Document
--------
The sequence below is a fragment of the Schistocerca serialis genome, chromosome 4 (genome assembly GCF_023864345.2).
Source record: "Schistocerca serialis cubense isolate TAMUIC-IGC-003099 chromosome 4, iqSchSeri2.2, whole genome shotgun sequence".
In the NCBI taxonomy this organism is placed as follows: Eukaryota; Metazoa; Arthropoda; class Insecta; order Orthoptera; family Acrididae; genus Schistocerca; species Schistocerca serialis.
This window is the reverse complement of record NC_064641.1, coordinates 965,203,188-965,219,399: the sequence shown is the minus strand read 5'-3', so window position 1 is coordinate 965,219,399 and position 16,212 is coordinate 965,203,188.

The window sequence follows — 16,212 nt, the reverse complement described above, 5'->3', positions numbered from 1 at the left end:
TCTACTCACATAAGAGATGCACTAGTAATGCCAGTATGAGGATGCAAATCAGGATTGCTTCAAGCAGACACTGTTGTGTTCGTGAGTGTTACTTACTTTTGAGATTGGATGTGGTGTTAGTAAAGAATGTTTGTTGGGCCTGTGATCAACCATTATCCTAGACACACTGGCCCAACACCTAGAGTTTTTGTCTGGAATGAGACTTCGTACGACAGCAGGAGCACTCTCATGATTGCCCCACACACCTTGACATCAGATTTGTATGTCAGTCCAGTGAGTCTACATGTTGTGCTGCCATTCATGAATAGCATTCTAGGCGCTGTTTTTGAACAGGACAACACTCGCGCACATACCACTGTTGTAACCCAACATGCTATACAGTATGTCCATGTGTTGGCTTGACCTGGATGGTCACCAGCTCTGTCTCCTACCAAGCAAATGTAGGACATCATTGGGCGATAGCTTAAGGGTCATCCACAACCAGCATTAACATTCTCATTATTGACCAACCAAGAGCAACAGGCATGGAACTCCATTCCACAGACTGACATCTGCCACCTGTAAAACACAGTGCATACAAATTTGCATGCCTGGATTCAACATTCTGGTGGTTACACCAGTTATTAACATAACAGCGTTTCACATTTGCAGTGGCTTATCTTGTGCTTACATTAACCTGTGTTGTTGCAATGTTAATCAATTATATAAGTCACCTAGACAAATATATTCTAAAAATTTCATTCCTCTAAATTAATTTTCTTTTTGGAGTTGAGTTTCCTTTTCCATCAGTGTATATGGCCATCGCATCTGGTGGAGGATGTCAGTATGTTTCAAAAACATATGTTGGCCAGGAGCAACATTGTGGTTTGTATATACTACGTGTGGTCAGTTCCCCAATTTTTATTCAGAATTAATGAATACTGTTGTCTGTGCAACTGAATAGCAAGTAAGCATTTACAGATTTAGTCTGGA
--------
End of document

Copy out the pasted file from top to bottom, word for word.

The sequence below is a fragment of the Schistocerca serialis genome, chromosome 4 (genome assembly GCF_023864345.2).
Source record: "Schistocerca serialis cubense isolate TAMUIC-IGC-003099 chromosome 4, iqSchSeri2.2, whole genome shotgun sequence".
In the NCBI taxonomy this organism is placed as follows: Eukaryota; Metazoa; Arthropoda; class Insecta; order Orthoptera; family Acrididae; genus Schistocerca; species Schistocerca serialis.
This window is the reverse complement of record NC_064641.1, coordinates 965,203,188-965,219,399: the sequence shown is the minus strand read 5'-3', so window position 1 is coordinate 965,219,399 and position 16,212 is coordinate 965,203,188.

The window sequence follows — 16,212 nt, the reverse complement described above, 5'->3', positions numbered from 1 at the left end:
TCTACTCACATAAGAGATGCACTAGTAATGCCAGTATGAGGATGCAAATCAGGATTGCTTCAAGCAGACACTGTTGTGTTCGTGAGTGTTACTTACTTTTGAGATTGGATGTGGTGTTAGTAAAGAATGTTTGTTGGGCCTGTGATCAACCATTATCCTAGACACACTGGCCCAACACCTAGAGTTTTTGTCTGGAATGAGACTTCGTACGACAGCAGGAGCACTCTCATGATTGCCCCACACACCTTGACATCAGATTTGTATGTCAGTCCAGTGAGTCTACATGTTGTGCTGCCATTCATGAATAGCATTCTAGGCGCTGTTTTTGAACAGGACAACACTCGCGCACATACCACTGTTGTAACCCAACATGCTATACAGTATGTCCATGTGTTGGCTTGACCTGGATGGTCACCAGCTCTGTCTCCTACCAAGCAAATGTAGGACATCATTGGGCGATAGCTTAAGGGTCATCCACAACCAGCATTAACATTCTCATTATTGACCAACCAAGAGCAACAGGCATGGAACTCCATTCCACAGACTGACATCTGCCACCTGTAAAACACAGTGCATACAAATTTGCATGCCTGGATTCAACATTCTGGTGGTTACACCAGTTATTAACATAACAGCGTTTCACATTTGCAGTGGCTTATCTTGTGCTTACATTAACCTGTGTTGTTGCAATGTTAATCAATTATATAAGTCACCTAGACAAATATATTCTAAAAATTTCATTCCTCTAAATTAATTTTCTTTTTGGAGTTGAGTTTCCTTTTCCATCAGTGTATATGGCCATCGCATCTGGTGGAGGATGTCAGTATGTTTCAAAAACATATGTTGGCCAGGAGCAACATTGTGGTTTGTATATACTACGTGTGGTCAGTTCCCCAATTTTTATTCAGAATTAATGAATACTGTTGTCTGTGCAACTGAATAGCAAGTAAGCATTTACAGATTTAGTCTGGA